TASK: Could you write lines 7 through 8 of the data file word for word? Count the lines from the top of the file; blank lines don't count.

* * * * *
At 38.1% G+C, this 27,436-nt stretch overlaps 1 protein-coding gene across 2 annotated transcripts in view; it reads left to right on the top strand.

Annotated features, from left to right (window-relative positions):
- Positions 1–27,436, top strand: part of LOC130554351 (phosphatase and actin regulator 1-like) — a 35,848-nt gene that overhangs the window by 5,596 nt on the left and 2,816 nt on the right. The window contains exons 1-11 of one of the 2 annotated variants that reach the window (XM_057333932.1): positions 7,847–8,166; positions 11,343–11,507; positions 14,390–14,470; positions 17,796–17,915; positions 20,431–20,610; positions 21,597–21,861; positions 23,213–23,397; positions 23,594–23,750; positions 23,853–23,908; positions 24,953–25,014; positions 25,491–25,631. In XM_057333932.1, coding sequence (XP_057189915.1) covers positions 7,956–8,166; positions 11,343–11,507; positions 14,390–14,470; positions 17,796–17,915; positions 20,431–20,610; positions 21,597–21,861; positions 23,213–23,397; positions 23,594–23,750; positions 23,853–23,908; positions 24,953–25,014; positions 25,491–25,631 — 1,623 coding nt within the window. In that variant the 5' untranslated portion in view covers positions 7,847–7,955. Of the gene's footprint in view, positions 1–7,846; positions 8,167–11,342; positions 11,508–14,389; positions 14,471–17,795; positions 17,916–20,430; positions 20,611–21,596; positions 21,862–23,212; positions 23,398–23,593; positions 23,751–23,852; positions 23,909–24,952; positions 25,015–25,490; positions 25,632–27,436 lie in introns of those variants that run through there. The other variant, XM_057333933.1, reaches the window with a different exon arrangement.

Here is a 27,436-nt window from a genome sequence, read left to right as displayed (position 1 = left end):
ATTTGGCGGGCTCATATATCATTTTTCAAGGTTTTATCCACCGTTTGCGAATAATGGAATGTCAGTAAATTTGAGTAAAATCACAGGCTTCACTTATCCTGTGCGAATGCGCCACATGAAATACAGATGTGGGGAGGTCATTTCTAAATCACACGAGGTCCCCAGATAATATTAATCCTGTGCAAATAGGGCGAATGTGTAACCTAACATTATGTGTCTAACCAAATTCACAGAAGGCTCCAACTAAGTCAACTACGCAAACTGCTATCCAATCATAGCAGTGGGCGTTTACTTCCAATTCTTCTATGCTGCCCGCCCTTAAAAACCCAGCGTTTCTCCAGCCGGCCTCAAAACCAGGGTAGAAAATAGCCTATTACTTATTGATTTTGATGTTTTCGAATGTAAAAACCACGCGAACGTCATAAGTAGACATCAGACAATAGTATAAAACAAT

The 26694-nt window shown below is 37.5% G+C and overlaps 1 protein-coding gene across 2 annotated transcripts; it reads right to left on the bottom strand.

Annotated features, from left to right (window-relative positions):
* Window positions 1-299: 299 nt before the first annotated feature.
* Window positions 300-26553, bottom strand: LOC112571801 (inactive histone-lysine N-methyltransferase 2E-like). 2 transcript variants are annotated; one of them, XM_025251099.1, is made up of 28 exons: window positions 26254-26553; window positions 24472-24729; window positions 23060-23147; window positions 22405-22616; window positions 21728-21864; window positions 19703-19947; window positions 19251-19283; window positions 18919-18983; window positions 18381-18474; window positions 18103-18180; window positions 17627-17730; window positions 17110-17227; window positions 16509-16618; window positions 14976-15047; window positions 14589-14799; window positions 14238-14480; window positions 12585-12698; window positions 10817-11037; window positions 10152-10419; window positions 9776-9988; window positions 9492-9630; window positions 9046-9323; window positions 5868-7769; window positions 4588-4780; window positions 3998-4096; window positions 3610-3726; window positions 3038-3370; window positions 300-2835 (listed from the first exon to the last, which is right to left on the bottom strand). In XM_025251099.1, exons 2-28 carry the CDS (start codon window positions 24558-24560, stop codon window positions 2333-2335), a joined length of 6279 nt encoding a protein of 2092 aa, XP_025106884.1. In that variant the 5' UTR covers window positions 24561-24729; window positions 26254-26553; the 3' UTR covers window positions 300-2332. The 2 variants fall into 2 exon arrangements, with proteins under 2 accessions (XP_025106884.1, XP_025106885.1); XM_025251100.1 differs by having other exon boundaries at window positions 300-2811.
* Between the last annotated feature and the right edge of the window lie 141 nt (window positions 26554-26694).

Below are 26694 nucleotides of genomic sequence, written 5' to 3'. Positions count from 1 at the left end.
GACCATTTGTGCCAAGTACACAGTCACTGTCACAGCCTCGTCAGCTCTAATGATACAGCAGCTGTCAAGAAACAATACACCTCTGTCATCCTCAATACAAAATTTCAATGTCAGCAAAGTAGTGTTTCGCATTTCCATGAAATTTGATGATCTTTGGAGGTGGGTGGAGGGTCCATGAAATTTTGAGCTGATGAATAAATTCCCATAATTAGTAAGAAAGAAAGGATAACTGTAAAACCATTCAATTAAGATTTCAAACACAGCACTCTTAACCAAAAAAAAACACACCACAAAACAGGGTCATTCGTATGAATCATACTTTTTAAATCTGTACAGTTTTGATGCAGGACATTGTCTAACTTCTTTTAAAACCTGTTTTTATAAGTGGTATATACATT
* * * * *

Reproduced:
Annotated features, from left to right (window-relative positions):
* Window positions 1-299: 299 nt before the first annotated feature.